In 1862 Bee's boat Cecile carrying out 257 bales of cotton worth $13,000 dodged Union boats in Charleston's harbor. Cecile's destination was Nassau in the Bahamas, a huge port that benefited from the blockade.
A.R. Huning's store in St. Charles, Arkansas had skirts or
cage crinolines for sale. 
UPDATE: Jason tells me in the comments it's St. Charles, Missouri.
Thanks for the correction.

The captain doubled his money there and traded it for manufactured goods including "6 dozen ladies' spring skirts bought for $10 a dozen and sold at auction in Charleston for $72 a dozen."

Blockade runner The Ella & Annie, painted in 1900.
 Initially a U.S. Navy ship she was captured by the state of Louisiana
in 1861 and recaptured by the Union in 1862.

At least four similar South Carolina import companies were organized with fleets of ships, blockade running adventurers and multiple investors. The success of the Bee Company's blockade running ships resulted in a retail store to sell the luxuries, which was also a success. Jokes were made about Bee Store customers being squeezed.

Museum of the American Civil War in Richmond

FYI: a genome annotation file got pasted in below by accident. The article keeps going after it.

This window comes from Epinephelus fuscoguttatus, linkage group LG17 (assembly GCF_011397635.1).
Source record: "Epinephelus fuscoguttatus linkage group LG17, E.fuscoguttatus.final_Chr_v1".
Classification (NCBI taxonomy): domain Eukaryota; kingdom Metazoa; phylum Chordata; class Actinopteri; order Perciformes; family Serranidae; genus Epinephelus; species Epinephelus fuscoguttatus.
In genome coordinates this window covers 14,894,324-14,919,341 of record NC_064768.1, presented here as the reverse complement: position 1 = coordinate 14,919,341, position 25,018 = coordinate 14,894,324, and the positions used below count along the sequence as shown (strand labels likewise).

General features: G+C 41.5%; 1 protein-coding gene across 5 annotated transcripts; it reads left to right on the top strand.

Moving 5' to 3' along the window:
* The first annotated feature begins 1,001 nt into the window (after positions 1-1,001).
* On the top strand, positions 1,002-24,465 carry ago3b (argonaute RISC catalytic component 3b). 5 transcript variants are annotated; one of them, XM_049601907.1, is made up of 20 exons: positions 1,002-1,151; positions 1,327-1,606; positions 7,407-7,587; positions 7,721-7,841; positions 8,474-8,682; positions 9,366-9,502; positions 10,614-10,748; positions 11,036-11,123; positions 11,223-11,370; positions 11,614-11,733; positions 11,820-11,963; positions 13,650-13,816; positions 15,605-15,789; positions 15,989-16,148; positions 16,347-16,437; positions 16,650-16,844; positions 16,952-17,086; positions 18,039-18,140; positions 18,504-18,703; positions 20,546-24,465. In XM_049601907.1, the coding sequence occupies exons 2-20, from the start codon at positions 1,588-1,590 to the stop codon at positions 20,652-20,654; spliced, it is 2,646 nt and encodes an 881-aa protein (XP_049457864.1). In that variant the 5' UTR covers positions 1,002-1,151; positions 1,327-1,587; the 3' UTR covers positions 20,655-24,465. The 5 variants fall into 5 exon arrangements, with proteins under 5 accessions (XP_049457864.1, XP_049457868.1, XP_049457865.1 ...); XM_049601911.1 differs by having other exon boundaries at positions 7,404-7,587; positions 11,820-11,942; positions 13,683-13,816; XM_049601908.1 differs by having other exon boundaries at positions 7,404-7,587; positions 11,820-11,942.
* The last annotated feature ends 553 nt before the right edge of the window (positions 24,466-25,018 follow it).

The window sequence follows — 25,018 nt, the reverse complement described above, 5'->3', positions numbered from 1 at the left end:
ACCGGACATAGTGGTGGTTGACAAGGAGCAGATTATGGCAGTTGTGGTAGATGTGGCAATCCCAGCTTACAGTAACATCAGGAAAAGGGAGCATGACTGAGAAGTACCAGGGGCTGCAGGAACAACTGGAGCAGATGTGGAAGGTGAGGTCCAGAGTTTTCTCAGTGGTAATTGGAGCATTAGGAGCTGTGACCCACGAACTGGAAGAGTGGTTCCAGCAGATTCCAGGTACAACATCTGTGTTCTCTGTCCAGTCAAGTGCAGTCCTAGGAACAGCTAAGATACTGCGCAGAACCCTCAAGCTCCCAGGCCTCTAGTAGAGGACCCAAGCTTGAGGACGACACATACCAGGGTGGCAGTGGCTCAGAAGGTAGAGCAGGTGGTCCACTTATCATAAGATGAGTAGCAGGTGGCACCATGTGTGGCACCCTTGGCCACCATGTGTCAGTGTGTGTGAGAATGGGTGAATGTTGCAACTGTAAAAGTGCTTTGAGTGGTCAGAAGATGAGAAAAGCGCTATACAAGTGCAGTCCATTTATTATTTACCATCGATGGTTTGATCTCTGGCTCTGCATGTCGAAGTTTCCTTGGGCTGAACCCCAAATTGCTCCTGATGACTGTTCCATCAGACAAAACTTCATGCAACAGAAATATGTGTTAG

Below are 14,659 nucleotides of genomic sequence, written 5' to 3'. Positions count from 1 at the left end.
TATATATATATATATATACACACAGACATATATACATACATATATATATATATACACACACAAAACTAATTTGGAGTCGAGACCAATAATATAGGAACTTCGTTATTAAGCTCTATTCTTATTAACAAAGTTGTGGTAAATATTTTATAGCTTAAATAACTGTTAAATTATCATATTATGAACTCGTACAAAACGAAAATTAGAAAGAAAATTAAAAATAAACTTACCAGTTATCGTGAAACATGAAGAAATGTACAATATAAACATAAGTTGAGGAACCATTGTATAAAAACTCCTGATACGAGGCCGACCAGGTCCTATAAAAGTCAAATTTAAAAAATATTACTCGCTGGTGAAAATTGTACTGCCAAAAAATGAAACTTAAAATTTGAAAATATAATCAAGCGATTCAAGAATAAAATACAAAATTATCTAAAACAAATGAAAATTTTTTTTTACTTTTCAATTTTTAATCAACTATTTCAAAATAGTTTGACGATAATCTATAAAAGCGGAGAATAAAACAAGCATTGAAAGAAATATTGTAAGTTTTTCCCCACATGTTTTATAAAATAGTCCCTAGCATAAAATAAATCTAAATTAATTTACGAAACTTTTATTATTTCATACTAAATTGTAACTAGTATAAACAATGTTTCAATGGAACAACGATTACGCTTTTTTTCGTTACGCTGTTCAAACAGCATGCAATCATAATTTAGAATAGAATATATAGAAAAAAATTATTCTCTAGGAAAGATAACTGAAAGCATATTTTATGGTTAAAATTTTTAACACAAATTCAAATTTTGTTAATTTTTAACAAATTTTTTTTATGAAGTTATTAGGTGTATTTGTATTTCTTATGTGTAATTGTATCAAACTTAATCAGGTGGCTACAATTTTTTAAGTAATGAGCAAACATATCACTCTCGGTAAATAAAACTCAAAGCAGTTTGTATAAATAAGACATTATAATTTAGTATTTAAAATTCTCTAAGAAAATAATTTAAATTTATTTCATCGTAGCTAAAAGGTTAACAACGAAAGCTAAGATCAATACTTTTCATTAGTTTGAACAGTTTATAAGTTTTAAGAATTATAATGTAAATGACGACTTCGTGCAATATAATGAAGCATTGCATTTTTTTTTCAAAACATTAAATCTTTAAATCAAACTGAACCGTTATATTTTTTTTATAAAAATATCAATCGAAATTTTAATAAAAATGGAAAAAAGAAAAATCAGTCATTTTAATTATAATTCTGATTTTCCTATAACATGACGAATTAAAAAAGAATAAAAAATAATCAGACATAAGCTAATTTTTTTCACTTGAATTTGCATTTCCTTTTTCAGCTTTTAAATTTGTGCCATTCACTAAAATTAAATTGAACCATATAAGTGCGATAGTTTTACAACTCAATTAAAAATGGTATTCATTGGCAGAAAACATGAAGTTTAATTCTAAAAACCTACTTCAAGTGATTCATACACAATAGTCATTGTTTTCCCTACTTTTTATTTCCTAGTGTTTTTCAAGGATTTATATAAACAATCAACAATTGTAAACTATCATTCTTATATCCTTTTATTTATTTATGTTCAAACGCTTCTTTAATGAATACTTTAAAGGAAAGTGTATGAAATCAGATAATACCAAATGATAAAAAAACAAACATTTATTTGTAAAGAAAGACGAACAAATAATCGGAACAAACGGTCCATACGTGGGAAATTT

English cottons that made it through the blockade.
$18 per yard

In August, 1864 Alice Gaillard Palmer who lived in Charleston asked her sister in law Hattie Palmer living out in the country: "What sort of worsted dresses to you girls want----winter or fall? There are some beautiful fall goods at the Bee Store at $10 a yd, narrow or rather calico width. Have seen no dark goods yet." $10 for wool cloth seemed a bargain even if it was narrow.

Mary Maxcy Leverett reported that her daughters also went shopping at the Bee Store in 1864. 
"Their father gave each of them one hundred purchase what they were in need of, for it was a long time since they had bought any articles of clothing." 

The Leveretts lived near Columbia during the war because
their main home in Beaufort was occupied by Union soldiers.
The Beaufort Leverett house still stands.

Mary offered to buy her son a uniform suit there "if I succeed in putting by money enough... Confederate grey is $40 a yd." The girls' hundred Confederate dollars could not have bought too much with fabric at that price.

Confederate in a plaid shirt jacket.

After the war Bee returned to conventional business as a factor, 
commission merchant (wholesaler) and banker.

See a preview of The Leverett Letters: Correspondence of a South Carolina Family, 1851-1868, edited by Frances Wallace Taylor, Catherine Taylor Matthews & J. Tracy Power:

Wednesday, September 12, 2018

Antebellum Album Block 8: A Survivor

This antebellum album quilt made for Mary Pollard Tolford is one of the earliest date-inscribed quilts made in this month's album design. One block is dated October, 1844 with Bostonian Maria Millard's name. Many of the other blocks are from women in Concord, New Hampshire dated in the spring and summer of 1845.
Several squares are stitched from Prussian blue dress
stripes and plaids, so popular in the 1840s.